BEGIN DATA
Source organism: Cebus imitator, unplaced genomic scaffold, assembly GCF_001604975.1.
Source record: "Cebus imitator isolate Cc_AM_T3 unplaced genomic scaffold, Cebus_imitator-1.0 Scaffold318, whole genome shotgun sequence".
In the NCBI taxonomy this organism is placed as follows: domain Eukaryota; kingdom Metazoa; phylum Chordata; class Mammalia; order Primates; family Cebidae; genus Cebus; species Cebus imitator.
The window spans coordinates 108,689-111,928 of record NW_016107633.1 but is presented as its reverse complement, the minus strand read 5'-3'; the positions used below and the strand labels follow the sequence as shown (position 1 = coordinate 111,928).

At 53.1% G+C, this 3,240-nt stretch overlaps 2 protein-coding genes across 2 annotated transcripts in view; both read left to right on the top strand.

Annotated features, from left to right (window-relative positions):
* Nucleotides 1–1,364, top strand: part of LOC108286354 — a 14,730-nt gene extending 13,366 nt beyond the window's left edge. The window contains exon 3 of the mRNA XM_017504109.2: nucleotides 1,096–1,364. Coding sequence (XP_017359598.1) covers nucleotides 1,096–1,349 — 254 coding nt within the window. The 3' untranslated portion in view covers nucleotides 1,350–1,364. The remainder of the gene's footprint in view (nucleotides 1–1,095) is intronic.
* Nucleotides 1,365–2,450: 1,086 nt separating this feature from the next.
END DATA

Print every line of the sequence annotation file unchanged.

Source organism: Cebus imitator, unplaced genomic scaffold, assembly GCF_001604975.1.
Source record: "Cebus imitator isolate Cc_AM_T3 unplaced genomic scaffold, Cebus_imitator-1.0 Scaffold318, whole genome shotgun sequence".
In the NCBI taxonomy this organism is placed as follows: domain Eukaryota; kingdom Metazoa; phylum Chordata; class Mammalia; order Primates; family Cebidae; genus Cebus; species Cebus imitator.
The window spans coordinates 108,689-111,928 of record NW_016107633.1 but is presented as its reverse complement, the minus strand read 5'-3'; the positions used below and the strand labels follow the sequence as shown (position 1 = coordinate 111,928).

At 53.1% G+C, this 3,240-nt stretch overlaps 2 protein-coding genes across 2 annotated transcripts in view; both read left to right on the top strand.

Annotated features, from left to right (window-relative positions):
* Nucleotides 1–1,364, top strand: part of LOC108286354 — a 14,730-nt gene extending 13,366 nt beyond the window's left edge. The window contains exon 3 of the mRNA XM_017504109.2: nucleotides 1,096–1,364. Coding sequence (XP_017359598.1) covers nucleotides 1,096–1,349 — 254 coding nt within the window. The 3' untranslated portion in view covers nucleotides 1,350–1,364. The remainder of the gene's footprint in view (nucleotides 1–1,095) is intronic.
* Nucleotides 1,365–2,450: 1,086 nt separating this feature from the next.